H1N1 Virus “Swine Flu” Information

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Flu Season Peaking, CDC Encourages Vaccinations

(Daily Health Report) Although temperatures may be increasing and the days may be getting longer, flu season is not yet over.  The United States is currently experiencing a greater number of flu cases than ever before, health official explain.  Because of that, vaccinations are strongly urged, and more importantly, they are also readily available.

In rare instances, outbreaks like that of H1N1 (swine flu) last year, may have different peaks. For the typical seasonal flu, however, most people tend to become ill in February, and the flu season slowly fades off as winter ends.  Click here for full article.

Shots urged as flu season hits peak

(Journal Sentinel Inc.) “We’re still saying it’s not too late to vaccinate, and the vaccine is a good match for the strains we’re seeing,” said Tom Haupt, epidemiologist with the Wisconsin Division of Public Health. “It can take up to two weeks to build immunity (after getting the shot), but we want to prevent influenza hospitalizations and late-season deaths.”   Click here for full article.

World Health Organization (WHO) admits errors in handling flu pandemic

(MSNBC.com) The World Health Organization (WHO) on Monday conceded shortcomings in its handling of the H1N1 swine flu pandemic, including a failure to communicate uncertainties about the new virus as it swept around the globe.  For complete article, click here.

Add swine flu to regular flu vaccine, says World Health Organization (WHO)

(AP) The World Health Organization is recommending that swine flu be added to regular flu vaccines next season.  The swine flu pandemic virus, or H1N1, emerged too late last year to be added to the regular flu vaccine, and a separate vaccine was needed.  For this year’s northern hemisphere flu season, however, the two vaccines should be combined, WHO flu chief Keiji Fukuda said Thursday after the agency met this week to decide which strains should be recommended to drug makers for vaccines.  Complete article here.

H1N1 flu pandemic easing, but a third wave of infections could yet strike says World Health Organization (WHO)

(Reuters) “Pandemic infections are occurring in many countries but overall the pattern is decreasing,” Keiji Fukuda, the WHO’s top flu expert, said at the start of a week-long meeting of the organization’s Executive Board.  He warned, however, that a new wave of infections could hit the northern hemisphere in late winter or early spring, saying: “This is probably the biggest speculation. We simply do not know.”  Complete article here.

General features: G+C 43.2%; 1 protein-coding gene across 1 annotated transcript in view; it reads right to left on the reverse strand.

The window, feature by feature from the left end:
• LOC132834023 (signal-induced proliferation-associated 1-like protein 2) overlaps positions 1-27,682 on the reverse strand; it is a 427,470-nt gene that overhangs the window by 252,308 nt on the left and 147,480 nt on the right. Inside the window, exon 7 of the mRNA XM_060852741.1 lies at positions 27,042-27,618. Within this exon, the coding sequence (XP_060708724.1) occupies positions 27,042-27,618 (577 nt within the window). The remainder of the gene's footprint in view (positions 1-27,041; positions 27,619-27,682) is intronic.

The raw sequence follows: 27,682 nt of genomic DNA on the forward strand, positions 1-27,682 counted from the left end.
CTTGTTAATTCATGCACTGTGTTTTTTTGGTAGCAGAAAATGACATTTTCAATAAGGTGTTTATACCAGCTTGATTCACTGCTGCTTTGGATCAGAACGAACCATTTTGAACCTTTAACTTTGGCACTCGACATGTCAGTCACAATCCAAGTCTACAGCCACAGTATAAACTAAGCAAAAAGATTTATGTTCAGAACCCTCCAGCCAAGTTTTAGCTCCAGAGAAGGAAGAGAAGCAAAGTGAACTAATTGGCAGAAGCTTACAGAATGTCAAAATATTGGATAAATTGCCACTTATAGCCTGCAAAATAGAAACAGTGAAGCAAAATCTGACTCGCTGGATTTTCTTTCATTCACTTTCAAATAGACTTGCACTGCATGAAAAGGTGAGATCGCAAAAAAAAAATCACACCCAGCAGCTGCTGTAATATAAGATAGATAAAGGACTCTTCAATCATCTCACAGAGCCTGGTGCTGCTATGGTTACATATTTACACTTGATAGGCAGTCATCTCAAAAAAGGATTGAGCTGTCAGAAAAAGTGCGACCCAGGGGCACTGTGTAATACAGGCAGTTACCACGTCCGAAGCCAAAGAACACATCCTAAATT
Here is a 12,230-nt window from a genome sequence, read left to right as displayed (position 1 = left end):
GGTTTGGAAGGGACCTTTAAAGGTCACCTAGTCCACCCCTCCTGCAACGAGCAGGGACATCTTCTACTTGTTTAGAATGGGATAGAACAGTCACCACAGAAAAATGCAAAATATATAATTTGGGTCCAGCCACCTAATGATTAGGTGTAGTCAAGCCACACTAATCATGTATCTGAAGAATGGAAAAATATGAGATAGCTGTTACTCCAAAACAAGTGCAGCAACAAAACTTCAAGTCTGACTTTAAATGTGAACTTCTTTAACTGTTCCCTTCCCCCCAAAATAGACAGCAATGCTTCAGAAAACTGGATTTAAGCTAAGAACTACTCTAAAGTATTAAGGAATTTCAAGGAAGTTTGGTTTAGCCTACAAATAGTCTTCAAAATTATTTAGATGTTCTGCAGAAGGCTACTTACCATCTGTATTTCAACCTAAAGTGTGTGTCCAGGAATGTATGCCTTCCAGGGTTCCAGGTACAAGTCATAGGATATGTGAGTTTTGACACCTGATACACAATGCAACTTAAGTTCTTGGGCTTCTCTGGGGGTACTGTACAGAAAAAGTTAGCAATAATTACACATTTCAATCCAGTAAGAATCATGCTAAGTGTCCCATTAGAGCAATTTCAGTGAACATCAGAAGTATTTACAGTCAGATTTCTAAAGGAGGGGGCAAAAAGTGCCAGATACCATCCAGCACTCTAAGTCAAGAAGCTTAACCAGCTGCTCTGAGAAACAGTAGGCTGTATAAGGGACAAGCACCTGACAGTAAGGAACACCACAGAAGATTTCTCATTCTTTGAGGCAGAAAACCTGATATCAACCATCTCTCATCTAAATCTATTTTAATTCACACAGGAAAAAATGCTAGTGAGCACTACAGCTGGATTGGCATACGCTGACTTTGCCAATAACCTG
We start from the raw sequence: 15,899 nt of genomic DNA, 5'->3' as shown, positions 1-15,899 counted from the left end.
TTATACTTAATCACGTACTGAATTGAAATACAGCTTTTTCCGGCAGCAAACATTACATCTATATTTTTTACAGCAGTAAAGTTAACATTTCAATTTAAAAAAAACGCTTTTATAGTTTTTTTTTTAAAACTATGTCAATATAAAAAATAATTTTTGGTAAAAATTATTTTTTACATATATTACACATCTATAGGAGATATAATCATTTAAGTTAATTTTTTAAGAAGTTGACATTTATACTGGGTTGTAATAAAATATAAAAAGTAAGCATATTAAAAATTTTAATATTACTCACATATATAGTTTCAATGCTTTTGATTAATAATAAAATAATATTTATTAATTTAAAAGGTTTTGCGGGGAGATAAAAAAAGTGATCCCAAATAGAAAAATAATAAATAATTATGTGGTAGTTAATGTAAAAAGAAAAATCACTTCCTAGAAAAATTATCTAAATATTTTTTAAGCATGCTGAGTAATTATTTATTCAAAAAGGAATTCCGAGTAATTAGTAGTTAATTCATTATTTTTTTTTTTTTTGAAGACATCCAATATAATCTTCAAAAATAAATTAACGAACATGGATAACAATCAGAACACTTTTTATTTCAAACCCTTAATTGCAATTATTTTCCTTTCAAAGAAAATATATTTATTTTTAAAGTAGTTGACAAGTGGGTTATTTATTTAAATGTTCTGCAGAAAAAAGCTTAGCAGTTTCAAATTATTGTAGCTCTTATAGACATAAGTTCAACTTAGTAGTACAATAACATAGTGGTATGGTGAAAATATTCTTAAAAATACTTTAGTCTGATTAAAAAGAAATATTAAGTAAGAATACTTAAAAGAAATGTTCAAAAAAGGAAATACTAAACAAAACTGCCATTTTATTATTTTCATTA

Swine flu / H1N1 Virus: How to protect your family from H1N1 virus / Swine flu

The steps you need to take  to protect your family from the H1N1 virus / Swine flu.  Read the article from the Orange County Register by clicking here.

Protect yourself from H1N1 Swine Flu Virus

From shopping carts to door knobs to public rest rooms.  Learn the simple strategies to protect yourself from the H1N1 virus / Swine flu virus by reading this article from NewsOXY.com.

New drug-resistant swine flu / H1N1 virus case

A sixth person has tested positive for a Tamiflu-resistant strain of swine flu, public health officials say.  (Read full BBC article here.)

BULLETIN: H1N1 mutation makes swine flu virus resistant to antiviral drugs – Tamiflu doesn’t work anymore

(Examiner.com) In patients around the world, patients are being identified with a strain of the swine flu that is Tamiflu-resistant. The H1N1 mutation makes the swine flu virus resistant to treatment with Tamiflu, a common antiviral medication licensed for use in the United States. Clusters of Tamiflu-resistant H1N1 mutations have been identified in North Carolina and Wales, with isolated cases occurring around the world.  For the complete article, click here.

H1N1 Virus / Swine Flu — Critical Questions & Answers — what you need to know now

(Zanesville Times Recorder) The following are reader-submitted H1N1 questions with answers supplied by Dr. Alissa Ackelson, infectious diseases director of Infection Control, Genesis HealthCare System:

*  Is the H1N1 vaccine  / Swine flu vaccine FDA safe to get and has anyone who has received it died or gotten sick from either the shot or the mist?

*  Does UV light kill the H1N1 virus / Swine flu virus?

*  Is there mercury in the H1N1 vaccine / Swine flu vaccine? If so, how much and whom might it harm?

*  What is the difference between H1N1 (swine flu) and seasonal flu?

*  When will people older than 24 who have chronic health conditions, such as asthma or compromised immune systems, be eligible for the H1N1 vaccine? According to the CDC, this was to be a priority group.